Daya Varma and Vinod Mubayi


The parliamentary elections in India are due in 2014. As usually happens at such junctures, impending elections lead to unforeseen events. It seems that Mulayam Singh Yadav of the Samajwadi Party and Mayawati of the Bahujan Samaj Party have given up their Prime Ministerial ambitions, at least for the time being.  If Mulayam Singh’s son Akhilesh, the current Chief Minister of Uttar Pradesh (UP) continues with his anti-Dalit and anti-Muslim policies, which seem to suit his temperament best, he is likely to sink himself and his father further politically, an eventuality hardly to be lamented.


The new aspirants for the coveted position of the Prime Minister of the world’s largest democracy are the Gujarat Chief Minister Narendra Modi of the Bhartiya Janata Party (BJP), the West Bengal Chief Minister Mamata Banerjee of the Trinamool Congress and the Bihar Chief Minister Nitish Kumar of Janata Dal (United).


Narendra Modi became a national figure by organizing the massacre of Muslims in his state, Gujarat, in 2002. This single action catapulted him to the front rank of the communalist, Hindutva politicians of India, as it catered to the anti-minority, in particular anti-Muslim, culture of a large section of Indian Hindus, especially the middle class, which is constantly on the look-out for a “strong man” who can show the minorities and the pseudo-secularists to their second-class place in Indian society. Modi has also assiduously courted the rising Indian capitalist class to establish his pro-development credentials, which accounts for the triumphal treatment he occasionally gets in some of the mainstream press in India that is owned by the same class he courts.


Mamata Banerjee shot to prominence by dethroning the 34-year long Left Front Government in West Bengal, in which she was assisted by certain anti-CPM (Communist Party of India-Marxist) left intellectuals, as well as some hasty and ill-conceived development policies of the CPM. Nitish Kumar rose to prominence by promising to modernize backward Bihar, an ambition also nursed by his predecessor Lalu Yadav, whose era seems to have come to an end.


However both Mamata Banerjee and Nitish Kumar are regional and not national leaders. In order to project a national image, they both need the so-called Third Front, which was originally a brain child (more properly a hare-brained child) of CPM in 2009, after the Left Front made a disastrous and highly ill-conceived decision to part its company with the UPA.  To enhance his image as a potential national leader, Nitish Kumar left the BJP-led NDA (National Democratic Alliance) after they chose Modi as their front-runner. In doing this he also hoped to bolster his secular credentials, which could help him appeal to a wider section of the electorate. NDA is not a front but a BJP strategy just as UPA (United Progressive Alliance) is not a front but a Congress strategy. The whole idea of a third front composed of regional, primarily state-wide, parties who have little in common except a desire to enjoy the perks of power, is neither rational nor achievable.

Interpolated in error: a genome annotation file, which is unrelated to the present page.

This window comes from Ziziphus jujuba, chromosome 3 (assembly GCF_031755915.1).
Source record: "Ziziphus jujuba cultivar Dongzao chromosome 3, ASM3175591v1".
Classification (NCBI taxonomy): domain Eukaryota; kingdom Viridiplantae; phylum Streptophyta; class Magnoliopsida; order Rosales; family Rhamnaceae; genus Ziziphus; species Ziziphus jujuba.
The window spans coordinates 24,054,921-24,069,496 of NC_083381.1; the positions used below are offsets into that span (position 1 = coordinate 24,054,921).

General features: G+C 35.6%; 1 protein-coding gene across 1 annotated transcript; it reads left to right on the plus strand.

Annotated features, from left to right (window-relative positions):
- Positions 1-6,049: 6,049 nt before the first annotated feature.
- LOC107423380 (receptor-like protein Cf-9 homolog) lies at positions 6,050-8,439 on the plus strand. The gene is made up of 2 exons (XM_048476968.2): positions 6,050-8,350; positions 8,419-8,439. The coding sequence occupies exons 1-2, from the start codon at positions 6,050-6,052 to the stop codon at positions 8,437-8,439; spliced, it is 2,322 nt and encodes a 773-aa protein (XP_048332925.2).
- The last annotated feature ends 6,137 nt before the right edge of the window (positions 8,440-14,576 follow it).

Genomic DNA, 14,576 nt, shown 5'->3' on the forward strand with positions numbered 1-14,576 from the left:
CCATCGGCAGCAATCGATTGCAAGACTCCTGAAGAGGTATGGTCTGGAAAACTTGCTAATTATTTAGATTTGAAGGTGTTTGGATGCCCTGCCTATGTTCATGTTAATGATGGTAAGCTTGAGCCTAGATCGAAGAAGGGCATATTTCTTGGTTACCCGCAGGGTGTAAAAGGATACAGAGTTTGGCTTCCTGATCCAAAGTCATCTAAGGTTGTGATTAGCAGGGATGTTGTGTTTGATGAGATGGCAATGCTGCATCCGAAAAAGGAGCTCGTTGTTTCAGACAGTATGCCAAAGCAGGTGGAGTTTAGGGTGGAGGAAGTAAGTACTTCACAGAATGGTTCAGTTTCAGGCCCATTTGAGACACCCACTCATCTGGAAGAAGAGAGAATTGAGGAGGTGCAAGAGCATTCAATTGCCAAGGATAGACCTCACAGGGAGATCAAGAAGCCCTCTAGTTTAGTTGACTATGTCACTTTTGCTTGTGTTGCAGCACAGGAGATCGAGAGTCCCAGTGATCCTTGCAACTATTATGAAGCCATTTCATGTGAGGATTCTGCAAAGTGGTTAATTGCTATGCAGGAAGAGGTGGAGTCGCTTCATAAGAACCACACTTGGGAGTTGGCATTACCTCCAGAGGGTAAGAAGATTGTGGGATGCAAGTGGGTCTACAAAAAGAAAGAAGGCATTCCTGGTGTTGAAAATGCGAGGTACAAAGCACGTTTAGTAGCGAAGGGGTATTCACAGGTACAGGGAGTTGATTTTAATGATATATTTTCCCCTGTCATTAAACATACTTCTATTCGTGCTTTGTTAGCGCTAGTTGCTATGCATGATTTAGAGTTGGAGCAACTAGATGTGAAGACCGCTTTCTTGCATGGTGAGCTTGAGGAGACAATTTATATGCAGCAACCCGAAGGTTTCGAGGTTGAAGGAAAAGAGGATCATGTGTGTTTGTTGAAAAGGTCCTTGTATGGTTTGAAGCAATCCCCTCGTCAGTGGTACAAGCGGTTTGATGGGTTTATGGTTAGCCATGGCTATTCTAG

Political developments are generally the product of class forces and socio-historical factors.  Congress and BJP both represent the dominant capitalist class across India, but BJP is also the offshoot of a particular segment founded on a virulent, narrow concept of nationalism based on a highly politicized notion of majoritarian (religious) identity. It is well-recognized that the command center of the BJP, the RSS, would like to dissolve the secular democratic republican Constitution that India voted to adopt after independence from the British Raj, and replace it by a Hindu Rashtra. However, as far as the 2014 elections are concerned, the Indian people will choose either the UPA or the NDA and the winner will decide who to and who not to ally with. Communist parties who will participate in the elections ought to fulfill their two primary responsibilities; first of being the voice of the oppressed and exploited, and second of resolutely opposing Hindutva, the biggest danger to India. They should not let these responsibilities slip away in the quest for an imaginary third front.  Mamata Banerjee and Nitish Kumar and any other Prime Minister-wannabees will keep their options open. That is to be expected, but, whatever the reason for Nitish Kumar’s divorce from BJP, it is a good thing as long as he keeps this distance.

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